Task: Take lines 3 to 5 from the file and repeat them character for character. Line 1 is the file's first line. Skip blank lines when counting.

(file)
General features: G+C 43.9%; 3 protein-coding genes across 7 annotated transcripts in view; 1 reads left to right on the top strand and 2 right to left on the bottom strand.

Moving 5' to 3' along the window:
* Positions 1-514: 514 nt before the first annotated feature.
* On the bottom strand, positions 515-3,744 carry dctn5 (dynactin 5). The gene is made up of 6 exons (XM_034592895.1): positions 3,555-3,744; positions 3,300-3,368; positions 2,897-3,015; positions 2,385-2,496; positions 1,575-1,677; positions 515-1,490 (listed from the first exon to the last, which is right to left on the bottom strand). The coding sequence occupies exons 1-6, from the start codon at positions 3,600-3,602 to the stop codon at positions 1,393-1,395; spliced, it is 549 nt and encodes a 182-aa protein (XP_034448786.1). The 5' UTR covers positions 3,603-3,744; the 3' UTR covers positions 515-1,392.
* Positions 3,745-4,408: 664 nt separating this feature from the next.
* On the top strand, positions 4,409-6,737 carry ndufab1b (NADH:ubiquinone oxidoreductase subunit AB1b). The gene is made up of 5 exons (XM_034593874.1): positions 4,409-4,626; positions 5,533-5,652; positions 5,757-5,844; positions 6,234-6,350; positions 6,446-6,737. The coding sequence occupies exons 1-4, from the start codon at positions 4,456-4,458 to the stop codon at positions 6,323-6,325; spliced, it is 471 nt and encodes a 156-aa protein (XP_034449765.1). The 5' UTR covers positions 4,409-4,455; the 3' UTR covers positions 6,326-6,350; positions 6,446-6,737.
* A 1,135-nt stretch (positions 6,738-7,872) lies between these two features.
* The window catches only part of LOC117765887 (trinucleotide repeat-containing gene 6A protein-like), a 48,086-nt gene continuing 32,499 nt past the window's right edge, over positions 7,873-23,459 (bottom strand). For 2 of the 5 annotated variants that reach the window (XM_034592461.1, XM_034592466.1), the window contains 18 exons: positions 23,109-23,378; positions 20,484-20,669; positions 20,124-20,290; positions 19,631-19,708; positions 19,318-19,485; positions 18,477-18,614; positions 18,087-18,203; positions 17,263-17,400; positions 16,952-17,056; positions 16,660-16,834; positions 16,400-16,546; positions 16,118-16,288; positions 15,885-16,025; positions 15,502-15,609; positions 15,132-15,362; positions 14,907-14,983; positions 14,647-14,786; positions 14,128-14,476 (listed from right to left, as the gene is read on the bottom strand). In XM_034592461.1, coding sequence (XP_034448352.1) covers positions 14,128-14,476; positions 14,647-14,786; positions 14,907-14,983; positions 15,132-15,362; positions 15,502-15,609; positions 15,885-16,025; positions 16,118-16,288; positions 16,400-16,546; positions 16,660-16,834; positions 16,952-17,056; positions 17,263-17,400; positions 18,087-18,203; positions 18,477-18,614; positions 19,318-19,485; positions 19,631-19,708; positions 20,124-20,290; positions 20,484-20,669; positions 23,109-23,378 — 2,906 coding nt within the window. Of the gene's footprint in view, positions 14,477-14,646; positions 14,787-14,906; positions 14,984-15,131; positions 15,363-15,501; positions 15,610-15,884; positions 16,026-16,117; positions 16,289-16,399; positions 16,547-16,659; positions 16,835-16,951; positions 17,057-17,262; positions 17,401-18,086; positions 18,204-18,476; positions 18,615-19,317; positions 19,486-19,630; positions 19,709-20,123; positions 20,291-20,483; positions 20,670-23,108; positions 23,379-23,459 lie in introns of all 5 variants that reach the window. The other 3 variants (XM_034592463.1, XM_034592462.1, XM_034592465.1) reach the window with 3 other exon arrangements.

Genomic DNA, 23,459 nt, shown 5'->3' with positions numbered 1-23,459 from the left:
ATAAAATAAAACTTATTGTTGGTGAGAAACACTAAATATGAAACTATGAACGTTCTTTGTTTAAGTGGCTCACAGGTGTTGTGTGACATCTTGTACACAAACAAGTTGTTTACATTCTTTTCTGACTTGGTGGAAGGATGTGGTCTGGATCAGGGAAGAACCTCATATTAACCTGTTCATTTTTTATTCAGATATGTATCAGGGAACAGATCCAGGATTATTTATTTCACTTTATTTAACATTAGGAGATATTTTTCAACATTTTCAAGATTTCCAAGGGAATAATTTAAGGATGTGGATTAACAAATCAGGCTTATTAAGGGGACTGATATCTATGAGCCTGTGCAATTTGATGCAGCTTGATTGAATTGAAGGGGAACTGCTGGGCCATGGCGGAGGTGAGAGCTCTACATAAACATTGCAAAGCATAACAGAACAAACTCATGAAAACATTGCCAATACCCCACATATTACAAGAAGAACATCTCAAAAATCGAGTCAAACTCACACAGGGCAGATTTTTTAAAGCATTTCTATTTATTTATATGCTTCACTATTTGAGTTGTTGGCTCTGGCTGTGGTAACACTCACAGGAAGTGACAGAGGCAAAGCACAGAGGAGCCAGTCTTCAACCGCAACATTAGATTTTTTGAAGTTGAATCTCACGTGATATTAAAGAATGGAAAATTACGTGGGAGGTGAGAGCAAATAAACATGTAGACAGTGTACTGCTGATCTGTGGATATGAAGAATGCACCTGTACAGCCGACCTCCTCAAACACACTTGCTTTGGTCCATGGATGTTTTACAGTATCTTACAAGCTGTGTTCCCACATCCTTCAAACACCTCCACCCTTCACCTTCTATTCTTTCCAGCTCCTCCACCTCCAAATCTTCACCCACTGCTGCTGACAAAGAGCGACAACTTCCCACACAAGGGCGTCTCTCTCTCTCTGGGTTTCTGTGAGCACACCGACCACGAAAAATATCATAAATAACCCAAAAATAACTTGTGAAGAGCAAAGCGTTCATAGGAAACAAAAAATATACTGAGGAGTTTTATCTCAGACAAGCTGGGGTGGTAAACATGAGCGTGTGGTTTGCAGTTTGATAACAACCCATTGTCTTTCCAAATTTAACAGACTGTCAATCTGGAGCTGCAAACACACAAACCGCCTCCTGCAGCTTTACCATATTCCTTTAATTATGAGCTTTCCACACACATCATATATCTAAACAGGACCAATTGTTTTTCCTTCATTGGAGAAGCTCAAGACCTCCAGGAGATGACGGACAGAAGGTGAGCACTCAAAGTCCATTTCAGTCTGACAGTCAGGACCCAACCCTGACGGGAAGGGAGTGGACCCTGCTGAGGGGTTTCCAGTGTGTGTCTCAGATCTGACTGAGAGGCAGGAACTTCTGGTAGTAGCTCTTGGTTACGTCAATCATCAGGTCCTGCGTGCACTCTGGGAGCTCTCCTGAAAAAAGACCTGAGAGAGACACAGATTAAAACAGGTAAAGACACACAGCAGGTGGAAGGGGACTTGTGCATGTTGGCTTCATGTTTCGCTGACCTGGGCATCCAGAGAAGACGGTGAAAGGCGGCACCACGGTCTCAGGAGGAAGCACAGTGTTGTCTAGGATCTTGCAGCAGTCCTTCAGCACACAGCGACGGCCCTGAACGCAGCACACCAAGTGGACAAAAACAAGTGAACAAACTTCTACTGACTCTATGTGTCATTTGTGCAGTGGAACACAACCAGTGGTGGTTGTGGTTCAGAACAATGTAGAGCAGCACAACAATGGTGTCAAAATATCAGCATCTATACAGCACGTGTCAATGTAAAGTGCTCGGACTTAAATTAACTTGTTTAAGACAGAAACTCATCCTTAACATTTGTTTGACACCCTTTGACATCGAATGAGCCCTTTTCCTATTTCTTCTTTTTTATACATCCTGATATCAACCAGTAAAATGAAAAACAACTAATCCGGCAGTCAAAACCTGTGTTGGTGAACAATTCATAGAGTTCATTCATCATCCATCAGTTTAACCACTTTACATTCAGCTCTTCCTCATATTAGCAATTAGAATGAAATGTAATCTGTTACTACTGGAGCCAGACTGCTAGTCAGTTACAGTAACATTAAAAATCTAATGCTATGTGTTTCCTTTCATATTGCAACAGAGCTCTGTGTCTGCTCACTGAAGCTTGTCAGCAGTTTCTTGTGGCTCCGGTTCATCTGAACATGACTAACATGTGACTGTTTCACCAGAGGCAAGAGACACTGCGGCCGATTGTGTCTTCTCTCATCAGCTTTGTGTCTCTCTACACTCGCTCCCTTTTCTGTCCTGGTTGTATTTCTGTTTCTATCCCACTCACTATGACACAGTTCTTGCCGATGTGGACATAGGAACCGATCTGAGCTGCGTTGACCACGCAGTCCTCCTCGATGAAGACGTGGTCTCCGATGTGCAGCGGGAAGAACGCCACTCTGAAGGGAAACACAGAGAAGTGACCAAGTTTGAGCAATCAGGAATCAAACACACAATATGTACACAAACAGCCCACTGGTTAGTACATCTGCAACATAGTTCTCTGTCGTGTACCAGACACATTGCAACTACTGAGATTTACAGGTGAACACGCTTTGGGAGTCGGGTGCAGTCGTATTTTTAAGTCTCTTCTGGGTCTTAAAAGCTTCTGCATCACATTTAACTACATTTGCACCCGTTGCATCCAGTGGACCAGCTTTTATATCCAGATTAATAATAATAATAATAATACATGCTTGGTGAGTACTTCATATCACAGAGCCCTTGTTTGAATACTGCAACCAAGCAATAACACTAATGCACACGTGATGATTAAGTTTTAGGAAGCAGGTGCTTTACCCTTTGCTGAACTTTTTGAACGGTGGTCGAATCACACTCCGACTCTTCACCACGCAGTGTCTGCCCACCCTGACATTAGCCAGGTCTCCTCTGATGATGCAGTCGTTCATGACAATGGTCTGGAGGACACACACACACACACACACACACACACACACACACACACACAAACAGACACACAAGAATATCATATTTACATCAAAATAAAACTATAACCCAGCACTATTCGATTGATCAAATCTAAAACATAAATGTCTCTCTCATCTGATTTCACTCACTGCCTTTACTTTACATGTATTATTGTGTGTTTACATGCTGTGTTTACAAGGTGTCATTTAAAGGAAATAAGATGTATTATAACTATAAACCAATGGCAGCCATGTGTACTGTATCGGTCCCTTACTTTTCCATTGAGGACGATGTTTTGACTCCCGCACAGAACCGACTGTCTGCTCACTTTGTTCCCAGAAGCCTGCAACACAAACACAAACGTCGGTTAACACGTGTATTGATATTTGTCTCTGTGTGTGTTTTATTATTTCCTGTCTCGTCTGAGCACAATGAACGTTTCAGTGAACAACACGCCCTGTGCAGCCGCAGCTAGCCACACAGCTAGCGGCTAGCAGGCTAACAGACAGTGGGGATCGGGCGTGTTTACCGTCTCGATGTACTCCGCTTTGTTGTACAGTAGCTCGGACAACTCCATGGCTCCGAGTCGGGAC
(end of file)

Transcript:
* Positions 1-514: 514 nt before the first annotated feature.
* On the bottom strand, positions 515-3,744 carry dctn5 (dynactin 5). The gene is made up of 6 exons (XM_034592895.1): positions 3,555-3,744; positions 3,300-3,368; positions 2,897-3,015; positions 2,385-2,496; positions 1,575-1,677; positions 515-1,490 (listed from the first exon to the last, which is right to left on the bottom strand). The coding sequence occupies exons 1-6, from the start codon at positions 3,600-3,602 to the stop codon at positions 1,393-1,395; spliced, it is 549 nt and encodes a 182-aa protein (XP_034448786.1). The 5' UTR covers positions 3,603-3,744; the 3' UTR covers positions 515-1,392.
* Positions 3,745-4,408: 664 nt separating this feature from the next.